As any Pennsylvania school child knows, Washington’s expedition to the French failed spectacularly. It led to the murder of Jumonville, Washington’s defeat at Fort Necessity, and the world’s first global war.

The French & Indian War Begins

We know, of course, that Washington was present at the Battle of the Monongahela, a disaster for the British. Guyasuta’s participation is less certain, but it seems likely. We do know that Guyasuta committed himself to the French side in the war. He hoped that a defeat for the British/Iroquois alliance would mean independence for the Mingo.

We also know that Guyasuta represented his people in alliance negotiations with the French. And we know that he spent the winter of 1755-6 in Montreal, making plans with his new allies.

In 1756, Guyasuta and his Mingo warriors attacked homesteads and trading posts all along the frontier. The attacks spread terror and convinced many British settlers to move back east. Said one, “Our tender infants hath their brains dashed out, our wives big with child hath their bellies ript open, those killed within their houses are mostly burnt with them. . . if thay flie into the woods or hideth in the hedges the murderers soon finds them and plunges their hatchets either into their brest or skill. . . their once sweet cheeks and lips now stained with dust and blood and their bosom filled with clotted gore.”

At this point, it looked like Guyasuta had backed the right side. The French seemed sure to win. But the tide was about to turn. . .

Coming in next month’s post: How did the end of the French & Indian War impact the Mingo people? And what was Guyasuta doing in the run-up to another historic conflict?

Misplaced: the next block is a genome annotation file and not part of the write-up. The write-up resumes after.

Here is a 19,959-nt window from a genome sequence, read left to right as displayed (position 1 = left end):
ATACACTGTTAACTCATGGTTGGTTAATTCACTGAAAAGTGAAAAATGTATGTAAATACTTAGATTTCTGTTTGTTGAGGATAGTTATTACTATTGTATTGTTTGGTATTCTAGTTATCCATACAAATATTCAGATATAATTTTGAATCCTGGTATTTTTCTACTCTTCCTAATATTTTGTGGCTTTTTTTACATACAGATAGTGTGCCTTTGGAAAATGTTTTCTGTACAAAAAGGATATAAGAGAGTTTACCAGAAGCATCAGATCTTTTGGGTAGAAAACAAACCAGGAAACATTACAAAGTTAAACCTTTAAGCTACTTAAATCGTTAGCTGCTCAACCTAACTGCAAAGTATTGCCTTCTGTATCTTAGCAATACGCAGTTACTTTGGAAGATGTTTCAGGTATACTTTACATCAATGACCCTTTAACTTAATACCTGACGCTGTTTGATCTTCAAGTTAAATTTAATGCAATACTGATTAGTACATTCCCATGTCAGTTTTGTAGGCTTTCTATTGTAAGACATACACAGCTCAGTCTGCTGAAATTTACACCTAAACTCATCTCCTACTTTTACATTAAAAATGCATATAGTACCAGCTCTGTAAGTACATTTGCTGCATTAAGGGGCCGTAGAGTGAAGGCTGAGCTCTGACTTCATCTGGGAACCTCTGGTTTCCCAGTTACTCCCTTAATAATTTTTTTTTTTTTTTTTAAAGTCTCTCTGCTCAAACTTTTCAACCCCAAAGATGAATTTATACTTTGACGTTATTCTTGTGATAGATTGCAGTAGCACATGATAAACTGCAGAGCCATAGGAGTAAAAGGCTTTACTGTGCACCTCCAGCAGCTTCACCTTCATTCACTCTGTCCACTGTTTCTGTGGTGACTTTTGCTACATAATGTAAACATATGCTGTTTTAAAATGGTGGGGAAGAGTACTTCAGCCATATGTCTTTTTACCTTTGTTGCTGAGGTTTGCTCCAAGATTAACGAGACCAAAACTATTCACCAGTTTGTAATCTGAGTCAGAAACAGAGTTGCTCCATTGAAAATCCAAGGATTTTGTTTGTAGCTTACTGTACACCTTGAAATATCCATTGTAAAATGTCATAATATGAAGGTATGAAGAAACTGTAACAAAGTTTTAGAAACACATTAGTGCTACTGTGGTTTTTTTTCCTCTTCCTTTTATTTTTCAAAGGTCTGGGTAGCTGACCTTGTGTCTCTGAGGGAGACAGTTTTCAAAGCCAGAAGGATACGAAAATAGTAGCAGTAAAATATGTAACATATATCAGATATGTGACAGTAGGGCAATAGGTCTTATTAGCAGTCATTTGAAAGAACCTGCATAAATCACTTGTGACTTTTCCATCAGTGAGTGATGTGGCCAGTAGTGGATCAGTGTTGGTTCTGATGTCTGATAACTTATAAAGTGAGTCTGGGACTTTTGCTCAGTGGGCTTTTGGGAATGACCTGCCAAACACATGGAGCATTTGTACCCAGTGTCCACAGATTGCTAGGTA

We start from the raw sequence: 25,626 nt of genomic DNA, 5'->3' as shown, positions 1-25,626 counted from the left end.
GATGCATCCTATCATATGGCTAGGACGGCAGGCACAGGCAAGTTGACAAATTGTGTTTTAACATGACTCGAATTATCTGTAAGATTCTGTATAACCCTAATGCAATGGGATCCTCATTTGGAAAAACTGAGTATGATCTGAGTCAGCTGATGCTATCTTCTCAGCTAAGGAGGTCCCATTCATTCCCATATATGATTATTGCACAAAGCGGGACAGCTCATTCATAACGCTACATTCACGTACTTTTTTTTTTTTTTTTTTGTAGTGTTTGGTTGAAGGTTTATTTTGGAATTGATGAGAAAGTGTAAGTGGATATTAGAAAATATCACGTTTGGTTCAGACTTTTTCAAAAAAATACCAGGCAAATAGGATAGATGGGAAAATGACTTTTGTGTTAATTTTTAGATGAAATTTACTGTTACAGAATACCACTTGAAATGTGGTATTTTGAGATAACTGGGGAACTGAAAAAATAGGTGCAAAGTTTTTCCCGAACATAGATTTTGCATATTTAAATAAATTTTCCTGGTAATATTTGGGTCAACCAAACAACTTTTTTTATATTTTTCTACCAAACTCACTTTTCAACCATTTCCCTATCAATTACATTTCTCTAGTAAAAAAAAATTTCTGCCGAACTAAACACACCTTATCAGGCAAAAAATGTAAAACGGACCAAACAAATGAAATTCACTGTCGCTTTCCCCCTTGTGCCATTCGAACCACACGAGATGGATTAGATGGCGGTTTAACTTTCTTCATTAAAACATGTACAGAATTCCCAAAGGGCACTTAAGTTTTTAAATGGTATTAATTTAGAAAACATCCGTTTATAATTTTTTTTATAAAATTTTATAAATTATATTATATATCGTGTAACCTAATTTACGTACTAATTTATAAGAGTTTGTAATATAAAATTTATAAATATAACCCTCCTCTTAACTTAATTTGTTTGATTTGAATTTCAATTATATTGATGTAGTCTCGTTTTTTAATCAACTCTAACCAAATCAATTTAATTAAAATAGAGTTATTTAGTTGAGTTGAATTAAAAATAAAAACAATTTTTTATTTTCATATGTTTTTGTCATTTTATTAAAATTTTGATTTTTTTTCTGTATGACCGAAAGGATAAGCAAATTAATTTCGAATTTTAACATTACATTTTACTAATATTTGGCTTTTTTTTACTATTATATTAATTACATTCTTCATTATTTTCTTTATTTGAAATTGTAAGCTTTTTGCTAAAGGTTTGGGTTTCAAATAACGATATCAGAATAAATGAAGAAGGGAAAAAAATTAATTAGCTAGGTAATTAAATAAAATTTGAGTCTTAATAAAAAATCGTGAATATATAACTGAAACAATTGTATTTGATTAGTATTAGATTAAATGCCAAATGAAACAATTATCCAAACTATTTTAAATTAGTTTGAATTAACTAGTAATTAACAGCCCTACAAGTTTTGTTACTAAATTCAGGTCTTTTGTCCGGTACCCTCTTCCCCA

Sources

Crytzer, Brady J. Guyasuta and the Fall of Indian America. Yardley, PA: Westholme Publishing, LCC, 2013.

https://en.wikipedia.org/wiki/Guyasuta


Guyasuta

Like 21st-century Ukraine, the Mingo Indians in 18th-century Western Pennsylvania found themselves caught in the power politics of three imperial powers.

In the early 18th century, two powers dominated what is today the northeastern United States: the British and the Iroquois Confederacy. The Confederacy resulted from a series of bloody wars of conquest starting in the thirteenth century. The Seneca, Cayuga, Onandaga, Oneida and Mohawk nations made up the Confederacy.

In addition, French power loomed to the north, in Canada.

The British, the French, and the Iroquois all recognized the opportunities presented by the Ohio Valley. Some Indians from the Iroquois and Shawnee tribes migrated west in the early 18th century. They came for several reasons. The Iroquois wanted to stake a claim to the area. European immigrants were rapidly filling the northeast. And a smallpox epidemic in 1733 and a drought in 1741 drove many people west. They began to settle in what was then known as the Ohio Country, joining or displacing the native Algonquin and Delaware peoples. Today we call the area West Virginia, Ohio and western Pennsylvania,   

Some historians refer to these settlers as Ohioans or New Ohioans. They called themselves the Mingo. The Mingo came to see themselves as a separate people from the Iroquois Confederacy, and to resent the Confederacy’s power over them. They wanted to make their own rules, and trade freely with both the French and the other Indian tribes to their northwest.

Guyasuta and the Ohio Valley

In 1724, a baby was born in New York’s Genessee River Valley, the son of a Seneca chief. His family soon migrated to the Mingo village of Logstown beside the Beautiful River, the Ohio. The little Indian boy grew up in the forested hills of western Pennsylvania. He met George Washington more than once, figured as a warrior or diplomat in the most important events of 18th-century North America, often chose the losing side, and died brokenhearted. Today a status of him with George Washington overlooks the city of Pittsburgh from Mount Washington.

His name was Guyasuta.

I was reading about him just as Al and I had participated in a Sunday School class about native Americans. Their history is early American history. But most of us know very little about it. It has been erased or ignored – “cancelled” in current parlance. I wanted to do my small part to remedy that by telling Guyasuta’s story in more depth.

So, watch this space for a series of posts on a man who tried to protect his people against three different imperial powers at a time when lives, fortunes and a whole continent were at stake.

Sources

Brady J. Crytzer. Guyasuta and the Fall of Indian America. Yardley, PA: Westholme Publishing, LLC, 2016.

https://en.wikipedia.org/wiki/Logstown

https://en.wikipedia.org/wiki/Guyasuta